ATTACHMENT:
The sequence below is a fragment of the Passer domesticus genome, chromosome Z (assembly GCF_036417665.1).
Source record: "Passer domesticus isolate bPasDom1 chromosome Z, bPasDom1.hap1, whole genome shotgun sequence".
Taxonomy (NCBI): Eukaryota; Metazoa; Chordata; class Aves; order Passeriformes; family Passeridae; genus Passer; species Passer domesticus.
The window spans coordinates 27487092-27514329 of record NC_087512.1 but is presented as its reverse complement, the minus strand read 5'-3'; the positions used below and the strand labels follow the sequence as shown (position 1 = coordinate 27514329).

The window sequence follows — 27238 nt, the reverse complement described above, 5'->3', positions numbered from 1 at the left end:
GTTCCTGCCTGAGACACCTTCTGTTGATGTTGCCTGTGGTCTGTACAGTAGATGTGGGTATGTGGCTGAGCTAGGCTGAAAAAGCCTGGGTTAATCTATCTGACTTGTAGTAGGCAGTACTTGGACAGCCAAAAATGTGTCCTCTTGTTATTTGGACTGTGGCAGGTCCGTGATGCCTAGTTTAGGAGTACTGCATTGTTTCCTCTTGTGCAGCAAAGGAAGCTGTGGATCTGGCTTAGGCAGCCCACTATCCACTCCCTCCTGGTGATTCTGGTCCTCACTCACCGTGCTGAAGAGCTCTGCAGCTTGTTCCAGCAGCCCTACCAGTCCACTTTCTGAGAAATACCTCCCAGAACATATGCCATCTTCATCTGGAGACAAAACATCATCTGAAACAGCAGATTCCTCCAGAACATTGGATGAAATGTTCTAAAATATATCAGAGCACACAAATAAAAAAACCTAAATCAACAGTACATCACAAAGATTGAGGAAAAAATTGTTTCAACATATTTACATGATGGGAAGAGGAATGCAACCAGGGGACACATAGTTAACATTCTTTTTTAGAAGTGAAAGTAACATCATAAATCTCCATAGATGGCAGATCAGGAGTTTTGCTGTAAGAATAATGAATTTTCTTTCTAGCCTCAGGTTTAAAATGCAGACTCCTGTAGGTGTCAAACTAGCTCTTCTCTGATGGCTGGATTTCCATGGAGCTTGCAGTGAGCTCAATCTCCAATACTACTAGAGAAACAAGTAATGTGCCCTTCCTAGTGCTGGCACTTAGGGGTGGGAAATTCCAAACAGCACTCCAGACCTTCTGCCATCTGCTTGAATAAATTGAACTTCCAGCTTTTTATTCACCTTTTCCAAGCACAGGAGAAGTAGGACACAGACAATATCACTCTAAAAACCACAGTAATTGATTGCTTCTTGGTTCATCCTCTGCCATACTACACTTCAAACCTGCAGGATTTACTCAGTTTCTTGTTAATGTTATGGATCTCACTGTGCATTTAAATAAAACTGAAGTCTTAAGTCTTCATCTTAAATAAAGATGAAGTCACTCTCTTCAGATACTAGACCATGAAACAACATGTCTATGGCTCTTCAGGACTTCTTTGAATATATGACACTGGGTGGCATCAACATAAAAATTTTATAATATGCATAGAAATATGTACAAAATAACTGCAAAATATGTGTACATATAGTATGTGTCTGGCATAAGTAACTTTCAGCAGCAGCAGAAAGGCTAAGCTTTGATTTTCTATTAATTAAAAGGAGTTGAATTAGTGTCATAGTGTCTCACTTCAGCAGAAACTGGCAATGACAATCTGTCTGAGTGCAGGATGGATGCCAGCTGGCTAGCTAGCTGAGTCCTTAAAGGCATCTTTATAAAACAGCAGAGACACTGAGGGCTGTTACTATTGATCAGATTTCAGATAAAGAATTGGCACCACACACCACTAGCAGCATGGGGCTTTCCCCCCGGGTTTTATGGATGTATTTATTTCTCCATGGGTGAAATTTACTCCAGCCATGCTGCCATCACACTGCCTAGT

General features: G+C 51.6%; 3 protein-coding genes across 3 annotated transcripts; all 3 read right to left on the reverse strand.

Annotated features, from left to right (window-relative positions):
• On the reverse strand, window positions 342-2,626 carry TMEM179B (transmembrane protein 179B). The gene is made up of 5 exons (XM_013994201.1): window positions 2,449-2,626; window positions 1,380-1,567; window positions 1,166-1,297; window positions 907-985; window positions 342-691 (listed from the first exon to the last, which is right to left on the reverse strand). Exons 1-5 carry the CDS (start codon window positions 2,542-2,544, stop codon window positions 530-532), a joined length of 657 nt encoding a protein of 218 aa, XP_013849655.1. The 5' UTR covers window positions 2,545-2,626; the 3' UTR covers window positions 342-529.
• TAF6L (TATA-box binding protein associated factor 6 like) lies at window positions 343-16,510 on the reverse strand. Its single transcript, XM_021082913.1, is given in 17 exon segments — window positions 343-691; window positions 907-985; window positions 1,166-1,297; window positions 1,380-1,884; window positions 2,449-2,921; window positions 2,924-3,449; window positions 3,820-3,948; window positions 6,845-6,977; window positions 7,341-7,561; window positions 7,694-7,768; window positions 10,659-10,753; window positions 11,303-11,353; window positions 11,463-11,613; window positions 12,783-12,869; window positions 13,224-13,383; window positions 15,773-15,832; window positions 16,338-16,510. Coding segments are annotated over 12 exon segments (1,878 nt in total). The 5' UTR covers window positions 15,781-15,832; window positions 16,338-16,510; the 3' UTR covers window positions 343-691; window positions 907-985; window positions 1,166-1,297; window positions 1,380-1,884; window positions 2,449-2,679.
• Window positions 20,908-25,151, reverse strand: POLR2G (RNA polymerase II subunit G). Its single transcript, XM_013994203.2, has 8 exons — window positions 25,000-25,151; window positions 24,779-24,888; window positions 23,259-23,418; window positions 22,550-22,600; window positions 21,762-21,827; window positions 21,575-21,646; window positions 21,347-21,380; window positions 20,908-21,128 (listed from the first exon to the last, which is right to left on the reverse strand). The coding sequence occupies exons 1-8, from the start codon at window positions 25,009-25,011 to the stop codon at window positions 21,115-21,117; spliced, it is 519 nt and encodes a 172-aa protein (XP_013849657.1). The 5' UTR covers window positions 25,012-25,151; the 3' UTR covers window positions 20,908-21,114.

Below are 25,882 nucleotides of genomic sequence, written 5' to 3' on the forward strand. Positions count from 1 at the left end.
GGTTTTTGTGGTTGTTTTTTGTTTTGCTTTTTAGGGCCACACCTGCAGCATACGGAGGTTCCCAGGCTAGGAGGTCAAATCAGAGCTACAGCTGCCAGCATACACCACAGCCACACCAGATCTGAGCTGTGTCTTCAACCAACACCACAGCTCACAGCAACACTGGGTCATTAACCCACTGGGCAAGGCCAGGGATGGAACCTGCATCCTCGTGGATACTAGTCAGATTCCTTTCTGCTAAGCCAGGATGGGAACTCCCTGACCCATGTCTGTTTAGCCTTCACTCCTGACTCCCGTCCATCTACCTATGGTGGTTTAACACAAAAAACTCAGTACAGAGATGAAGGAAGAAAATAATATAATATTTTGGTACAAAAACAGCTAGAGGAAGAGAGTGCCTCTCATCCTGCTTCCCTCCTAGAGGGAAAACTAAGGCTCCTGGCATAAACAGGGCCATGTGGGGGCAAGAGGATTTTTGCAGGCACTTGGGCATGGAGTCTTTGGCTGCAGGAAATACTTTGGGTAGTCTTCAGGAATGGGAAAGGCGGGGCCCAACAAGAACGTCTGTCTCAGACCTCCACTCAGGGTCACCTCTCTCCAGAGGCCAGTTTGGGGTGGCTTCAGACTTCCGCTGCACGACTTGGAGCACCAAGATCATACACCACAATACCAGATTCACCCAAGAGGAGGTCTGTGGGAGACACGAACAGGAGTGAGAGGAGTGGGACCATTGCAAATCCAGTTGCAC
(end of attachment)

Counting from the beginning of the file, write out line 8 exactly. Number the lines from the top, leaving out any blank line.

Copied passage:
Annotated features, from left to right (window-relative positions):